Commissioner's Letter to the First Minister and deputy First Minister

03 February 2022

Dear First Minister and Deputy First Minister,

I am writing you in relation to the potential announcement that the First Minister is due to resign with immediate effect from his post this afternoon. I have to tell you this couldn’t come at a worse time for victims and survivors of institutional childhood abuse who have already suffered so much, five years after the Historical Institutional Abuse Inquiry report was published.

As Commissioner for Victims and Survivors of Institutional Childhood Abuse, I am calling on the Executive to see and understand that the Apology to victims and survivors goes beyond politics and it is my view that the Executive has a duty to deliver the promised Apology to the victims and survivors of institutional childhood abuse. I am entreating the Executive to understand that many victims and survivors need this Apology for closure.  The idea that victims and survivors are once again being made to feel disregarded and discarded cannot be allowed to happen.

It was only two weeks ago today, on 20th January, on the 5th anniversary of the Historical Institutional Abuse Inquiry report, that the Executive announced the 11th March as the date for the Apology to victims and survivors. The symbolism of that date deeply resonated with victims and survivors. Now 14 days on, that Apology hangs in the balance.

I have been listening and speaking with victims and survivors all morning since this news broke. Words like anger and sadness don’t come near to describing their feelings, rage, devastation and betrayal are far more accurate but underneath those is profound sadness. How much more are we going to ask victims and survivors to endure before they hear, ‘You were never to blame. We failed you. We are sorry.” How much longer must victims and survivors wait?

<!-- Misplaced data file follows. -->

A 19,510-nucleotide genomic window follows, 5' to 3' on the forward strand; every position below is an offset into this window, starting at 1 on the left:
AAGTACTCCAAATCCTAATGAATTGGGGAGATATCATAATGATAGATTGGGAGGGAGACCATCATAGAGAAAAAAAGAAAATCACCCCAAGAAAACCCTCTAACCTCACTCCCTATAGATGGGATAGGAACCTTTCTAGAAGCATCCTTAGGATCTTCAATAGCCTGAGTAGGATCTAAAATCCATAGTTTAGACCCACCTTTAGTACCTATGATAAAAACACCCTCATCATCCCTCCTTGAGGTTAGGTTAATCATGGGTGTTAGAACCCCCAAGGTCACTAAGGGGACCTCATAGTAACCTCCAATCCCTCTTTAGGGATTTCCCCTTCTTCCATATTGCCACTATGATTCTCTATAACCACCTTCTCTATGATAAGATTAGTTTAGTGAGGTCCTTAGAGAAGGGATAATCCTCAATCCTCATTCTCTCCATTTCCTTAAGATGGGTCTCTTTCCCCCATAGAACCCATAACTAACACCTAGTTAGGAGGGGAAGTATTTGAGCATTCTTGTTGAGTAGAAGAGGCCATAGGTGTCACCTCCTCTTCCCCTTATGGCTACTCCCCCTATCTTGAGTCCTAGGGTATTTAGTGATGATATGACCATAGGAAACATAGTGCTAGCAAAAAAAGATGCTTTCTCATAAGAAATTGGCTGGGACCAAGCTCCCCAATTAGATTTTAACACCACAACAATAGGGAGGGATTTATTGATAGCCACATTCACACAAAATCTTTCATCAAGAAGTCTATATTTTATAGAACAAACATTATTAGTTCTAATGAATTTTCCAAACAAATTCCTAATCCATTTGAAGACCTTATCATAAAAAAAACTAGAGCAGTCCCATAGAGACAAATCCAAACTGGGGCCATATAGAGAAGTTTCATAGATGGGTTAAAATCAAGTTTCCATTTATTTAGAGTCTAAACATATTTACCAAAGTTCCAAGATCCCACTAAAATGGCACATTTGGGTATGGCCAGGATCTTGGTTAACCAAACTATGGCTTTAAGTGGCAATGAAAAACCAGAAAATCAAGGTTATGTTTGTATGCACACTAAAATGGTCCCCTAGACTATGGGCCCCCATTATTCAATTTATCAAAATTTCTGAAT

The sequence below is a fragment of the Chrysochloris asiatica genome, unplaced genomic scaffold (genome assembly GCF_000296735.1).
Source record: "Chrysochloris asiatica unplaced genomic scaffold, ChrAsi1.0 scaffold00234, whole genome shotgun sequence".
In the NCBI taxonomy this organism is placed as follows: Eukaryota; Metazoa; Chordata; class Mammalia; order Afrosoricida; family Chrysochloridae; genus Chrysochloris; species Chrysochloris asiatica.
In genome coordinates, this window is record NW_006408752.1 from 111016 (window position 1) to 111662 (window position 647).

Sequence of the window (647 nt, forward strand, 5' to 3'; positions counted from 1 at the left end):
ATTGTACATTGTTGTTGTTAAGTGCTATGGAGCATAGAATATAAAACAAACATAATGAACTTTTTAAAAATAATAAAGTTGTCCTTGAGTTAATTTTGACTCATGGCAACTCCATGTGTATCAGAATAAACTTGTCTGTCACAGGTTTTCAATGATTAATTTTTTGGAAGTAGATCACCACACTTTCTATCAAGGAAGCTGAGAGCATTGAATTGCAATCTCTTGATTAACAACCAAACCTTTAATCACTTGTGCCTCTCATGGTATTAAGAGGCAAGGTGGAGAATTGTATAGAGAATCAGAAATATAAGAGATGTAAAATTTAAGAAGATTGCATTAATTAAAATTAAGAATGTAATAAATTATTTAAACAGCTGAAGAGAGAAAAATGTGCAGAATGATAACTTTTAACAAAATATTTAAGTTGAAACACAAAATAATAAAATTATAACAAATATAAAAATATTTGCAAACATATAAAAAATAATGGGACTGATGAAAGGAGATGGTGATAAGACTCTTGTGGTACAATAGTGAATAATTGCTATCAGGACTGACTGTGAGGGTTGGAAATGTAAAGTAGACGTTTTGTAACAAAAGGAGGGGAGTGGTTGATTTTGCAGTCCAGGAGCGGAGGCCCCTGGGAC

Getting to this point where an Apology is to be made, has already been a battle for victims and survivors and many have been lost on the way. If the promised public apology does not take place, it will absolutely cause further trauma to many victims and survivors. It will send the message that once again they are not seen and not heard and the pain and suffering they endured as abused children is once again being ignored.

I have been in contact with the Executive Office in calls throughout the morning seeking assurance or some direction to offer comfort to victims and survivors that they haven’t been forgotten.  I am awaiting a response. I am also mindful that the anxiously awaited Review of the Redress process is happening right now. For many victims and survivors they want to know how this news today impacts on the Review. How will any recommendations be taken forward or will the Review simply be left to lie on a shelf to gather dust.

I am due to say the above publicly this afternoon. I am beseeching you to examine every possible avenue to making this Apology happen for victims and survivors of institutional childhood abuse.

Kind regards,

Fiona